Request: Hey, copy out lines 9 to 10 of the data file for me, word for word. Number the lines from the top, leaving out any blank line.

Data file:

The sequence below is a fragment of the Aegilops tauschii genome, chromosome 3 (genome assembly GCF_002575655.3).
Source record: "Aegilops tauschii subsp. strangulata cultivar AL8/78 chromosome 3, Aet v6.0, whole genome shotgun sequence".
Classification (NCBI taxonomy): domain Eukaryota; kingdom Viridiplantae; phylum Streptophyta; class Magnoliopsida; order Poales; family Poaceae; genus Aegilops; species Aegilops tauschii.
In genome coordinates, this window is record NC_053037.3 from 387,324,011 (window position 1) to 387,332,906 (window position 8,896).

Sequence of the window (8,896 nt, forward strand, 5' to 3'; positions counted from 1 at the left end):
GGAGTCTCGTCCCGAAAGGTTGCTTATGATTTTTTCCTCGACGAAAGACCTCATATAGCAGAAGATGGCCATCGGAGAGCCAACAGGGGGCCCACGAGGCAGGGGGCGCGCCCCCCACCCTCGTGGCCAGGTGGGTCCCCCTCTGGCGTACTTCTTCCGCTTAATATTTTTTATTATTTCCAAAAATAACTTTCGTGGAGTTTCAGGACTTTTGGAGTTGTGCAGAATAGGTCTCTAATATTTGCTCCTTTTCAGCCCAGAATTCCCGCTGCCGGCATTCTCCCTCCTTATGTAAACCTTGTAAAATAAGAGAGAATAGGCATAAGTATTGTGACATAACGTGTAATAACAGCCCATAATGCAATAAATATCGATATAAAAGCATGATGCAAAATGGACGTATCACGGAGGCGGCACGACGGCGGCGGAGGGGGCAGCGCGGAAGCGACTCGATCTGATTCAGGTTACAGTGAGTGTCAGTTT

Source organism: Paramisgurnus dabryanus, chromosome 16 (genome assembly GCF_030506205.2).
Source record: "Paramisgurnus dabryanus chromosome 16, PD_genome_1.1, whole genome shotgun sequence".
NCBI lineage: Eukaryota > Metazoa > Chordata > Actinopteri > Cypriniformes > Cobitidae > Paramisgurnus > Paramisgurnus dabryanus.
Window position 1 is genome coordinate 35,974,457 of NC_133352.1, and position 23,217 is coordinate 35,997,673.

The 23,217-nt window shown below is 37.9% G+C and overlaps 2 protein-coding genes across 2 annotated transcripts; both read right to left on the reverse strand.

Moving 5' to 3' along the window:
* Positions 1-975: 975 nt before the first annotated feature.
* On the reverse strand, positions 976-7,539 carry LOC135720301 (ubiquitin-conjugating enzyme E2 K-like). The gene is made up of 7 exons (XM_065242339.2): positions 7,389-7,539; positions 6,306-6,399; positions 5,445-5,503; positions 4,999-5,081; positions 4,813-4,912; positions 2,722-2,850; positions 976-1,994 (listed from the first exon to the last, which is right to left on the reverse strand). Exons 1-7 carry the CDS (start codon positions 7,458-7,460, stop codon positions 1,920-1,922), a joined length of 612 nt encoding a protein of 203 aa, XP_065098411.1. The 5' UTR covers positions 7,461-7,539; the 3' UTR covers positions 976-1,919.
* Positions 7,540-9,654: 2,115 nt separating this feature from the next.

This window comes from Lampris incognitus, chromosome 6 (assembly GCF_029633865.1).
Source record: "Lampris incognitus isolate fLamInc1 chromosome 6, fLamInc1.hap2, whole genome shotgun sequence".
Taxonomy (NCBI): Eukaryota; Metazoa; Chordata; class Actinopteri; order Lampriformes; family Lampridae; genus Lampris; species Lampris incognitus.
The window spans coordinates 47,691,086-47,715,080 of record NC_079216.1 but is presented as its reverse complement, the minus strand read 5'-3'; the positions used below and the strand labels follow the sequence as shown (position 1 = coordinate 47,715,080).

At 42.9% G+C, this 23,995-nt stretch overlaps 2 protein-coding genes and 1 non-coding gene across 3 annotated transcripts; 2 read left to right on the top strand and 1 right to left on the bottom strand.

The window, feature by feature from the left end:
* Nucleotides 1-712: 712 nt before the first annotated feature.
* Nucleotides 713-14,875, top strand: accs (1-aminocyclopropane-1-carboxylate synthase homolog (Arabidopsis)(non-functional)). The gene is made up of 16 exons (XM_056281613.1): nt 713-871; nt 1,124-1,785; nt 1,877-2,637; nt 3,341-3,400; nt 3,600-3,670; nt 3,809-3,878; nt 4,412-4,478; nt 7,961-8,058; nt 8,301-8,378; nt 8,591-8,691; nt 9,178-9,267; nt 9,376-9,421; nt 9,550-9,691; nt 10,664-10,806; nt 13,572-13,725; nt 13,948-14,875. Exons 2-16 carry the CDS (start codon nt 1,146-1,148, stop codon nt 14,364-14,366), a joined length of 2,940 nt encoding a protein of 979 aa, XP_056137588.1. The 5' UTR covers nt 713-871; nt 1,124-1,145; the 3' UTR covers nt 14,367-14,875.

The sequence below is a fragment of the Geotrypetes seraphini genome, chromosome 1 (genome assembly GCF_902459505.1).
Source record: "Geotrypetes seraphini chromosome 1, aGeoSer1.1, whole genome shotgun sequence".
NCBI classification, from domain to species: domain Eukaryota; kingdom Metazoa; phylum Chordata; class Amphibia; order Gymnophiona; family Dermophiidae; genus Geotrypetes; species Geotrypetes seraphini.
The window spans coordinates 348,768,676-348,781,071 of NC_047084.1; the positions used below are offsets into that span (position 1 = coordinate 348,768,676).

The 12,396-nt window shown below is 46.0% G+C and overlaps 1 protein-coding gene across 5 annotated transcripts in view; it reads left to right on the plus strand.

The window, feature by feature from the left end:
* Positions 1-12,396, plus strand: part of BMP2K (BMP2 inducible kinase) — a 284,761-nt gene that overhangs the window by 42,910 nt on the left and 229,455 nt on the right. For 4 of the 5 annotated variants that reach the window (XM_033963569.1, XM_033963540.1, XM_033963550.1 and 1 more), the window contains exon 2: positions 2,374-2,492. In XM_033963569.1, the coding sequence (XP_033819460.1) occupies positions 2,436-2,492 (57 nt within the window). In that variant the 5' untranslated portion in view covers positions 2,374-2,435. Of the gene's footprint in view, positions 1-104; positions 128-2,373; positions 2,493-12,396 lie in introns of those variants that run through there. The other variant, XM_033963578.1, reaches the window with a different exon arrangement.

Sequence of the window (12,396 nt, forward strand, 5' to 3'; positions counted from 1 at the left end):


NCBI lineage: Eukaryota > Metazoa > Chordata > Actinopteri > Cypriniformes > Cobitidae > Paramisgurnus > Paramisgurnus dabryanus.
Window position 1 is genome coordinate 35,974,457 of NC_133352.1, and position 23,217 is coordinate 35,997,673.